The story of National Institutes of Health guidelines for funding of stem cell research may have escaped your notice last week. In a nutshell:
The final guidelines, however, set up an "alternative pathway" for approval of funding of research involving embryos donated before the new guidelines took effect or involving stem-cell lines developed in foreign countries. A working group made up of about 10 scientists and ethicists will look at each such application on a case-by-case basis, Kington said, to determine whether it meets "the core principles of voluntary informed consent."
Like the draft, the final guidelines specifically ban funding for "research using human embryonic stem cells derived from other sources, including somatic cell nuclear transfer, parthenogenesis and/or IVF embryos created for research purposes."
Also prohibited is funding of research in which stem cells "are introduced into nonhuman primate blastocysts" or research "involving the breeding of animals where the introduction of human embryonic stem cells or human-induced pluripotent stem cells may contribute to the germ line."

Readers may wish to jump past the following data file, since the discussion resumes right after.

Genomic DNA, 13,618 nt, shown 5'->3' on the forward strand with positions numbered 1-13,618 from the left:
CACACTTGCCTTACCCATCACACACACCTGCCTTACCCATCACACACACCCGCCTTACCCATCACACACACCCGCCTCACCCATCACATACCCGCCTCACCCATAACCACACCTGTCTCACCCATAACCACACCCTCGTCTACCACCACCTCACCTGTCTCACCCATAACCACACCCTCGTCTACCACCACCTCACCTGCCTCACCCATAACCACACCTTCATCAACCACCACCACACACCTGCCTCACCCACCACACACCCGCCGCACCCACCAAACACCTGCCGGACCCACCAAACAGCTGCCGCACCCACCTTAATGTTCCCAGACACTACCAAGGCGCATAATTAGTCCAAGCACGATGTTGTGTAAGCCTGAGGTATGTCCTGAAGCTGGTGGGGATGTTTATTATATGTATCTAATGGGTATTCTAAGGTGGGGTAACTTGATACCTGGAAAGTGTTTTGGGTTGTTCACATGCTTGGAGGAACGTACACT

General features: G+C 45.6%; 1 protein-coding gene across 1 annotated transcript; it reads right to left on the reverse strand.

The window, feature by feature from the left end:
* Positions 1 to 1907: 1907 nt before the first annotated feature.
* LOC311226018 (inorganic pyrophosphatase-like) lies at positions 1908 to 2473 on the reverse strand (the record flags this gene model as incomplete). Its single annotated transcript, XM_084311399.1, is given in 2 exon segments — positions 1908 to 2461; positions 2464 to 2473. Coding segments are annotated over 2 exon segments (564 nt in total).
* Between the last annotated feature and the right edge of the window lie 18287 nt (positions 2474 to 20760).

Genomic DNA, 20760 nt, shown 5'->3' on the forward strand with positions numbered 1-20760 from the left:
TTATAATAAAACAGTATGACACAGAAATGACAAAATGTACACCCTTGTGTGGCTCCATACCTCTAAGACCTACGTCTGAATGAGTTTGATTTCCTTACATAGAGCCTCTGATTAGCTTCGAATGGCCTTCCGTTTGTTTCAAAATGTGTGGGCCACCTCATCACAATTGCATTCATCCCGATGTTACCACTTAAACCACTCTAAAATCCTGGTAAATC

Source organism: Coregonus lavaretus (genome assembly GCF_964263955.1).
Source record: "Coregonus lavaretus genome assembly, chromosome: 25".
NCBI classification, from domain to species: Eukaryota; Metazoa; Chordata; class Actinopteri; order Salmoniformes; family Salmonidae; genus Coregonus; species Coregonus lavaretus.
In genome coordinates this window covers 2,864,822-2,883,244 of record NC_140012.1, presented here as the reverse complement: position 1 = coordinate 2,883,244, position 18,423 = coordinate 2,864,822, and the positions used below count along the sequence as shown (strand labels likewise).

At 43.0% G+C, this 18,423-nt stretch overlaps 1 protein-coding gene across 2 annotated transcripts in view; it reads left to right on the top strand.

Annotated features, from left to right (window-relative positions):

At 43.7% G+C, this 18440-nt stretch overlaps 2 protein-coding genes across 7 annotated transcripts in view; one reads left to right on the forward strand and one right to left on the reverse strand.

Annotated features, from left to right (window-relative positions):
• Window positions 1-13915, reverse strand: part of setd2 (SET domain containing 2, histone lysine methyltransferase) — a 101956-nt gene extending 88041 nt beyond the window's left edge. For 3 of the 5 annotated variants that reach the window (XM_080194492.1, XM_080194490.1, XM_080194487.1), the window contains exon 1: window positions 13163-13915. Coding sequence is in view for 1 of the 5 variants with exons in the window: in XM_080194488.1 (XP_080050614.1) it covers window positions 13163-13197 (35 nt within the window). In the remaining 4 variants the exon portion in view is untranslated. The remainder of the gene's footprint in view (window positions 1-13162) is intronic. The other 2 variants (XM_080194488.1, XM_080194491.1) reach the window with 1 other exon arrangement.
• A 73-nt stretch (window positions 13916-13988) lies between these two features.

The NIH recieved more than 49,000 comments about the guidelines during a monthlong period of public comment. But apparently as many 30,000 of these comments were disregarded, the NIH said itself, because those responses were "deemed not responsive to the question put forth."
We say: Charlottesville reveals the weeping wound of racism. What do we, the American Catholic faith community, do next? Read the editorial.
NIH acting director Dr. Raynard S. Kington explained: "We did not ask them whether" to fund such research, "but how it should be funded."
The pro-life communtiy said Kington and the NIH were being "disingenuous" and "not responding to what the American people want."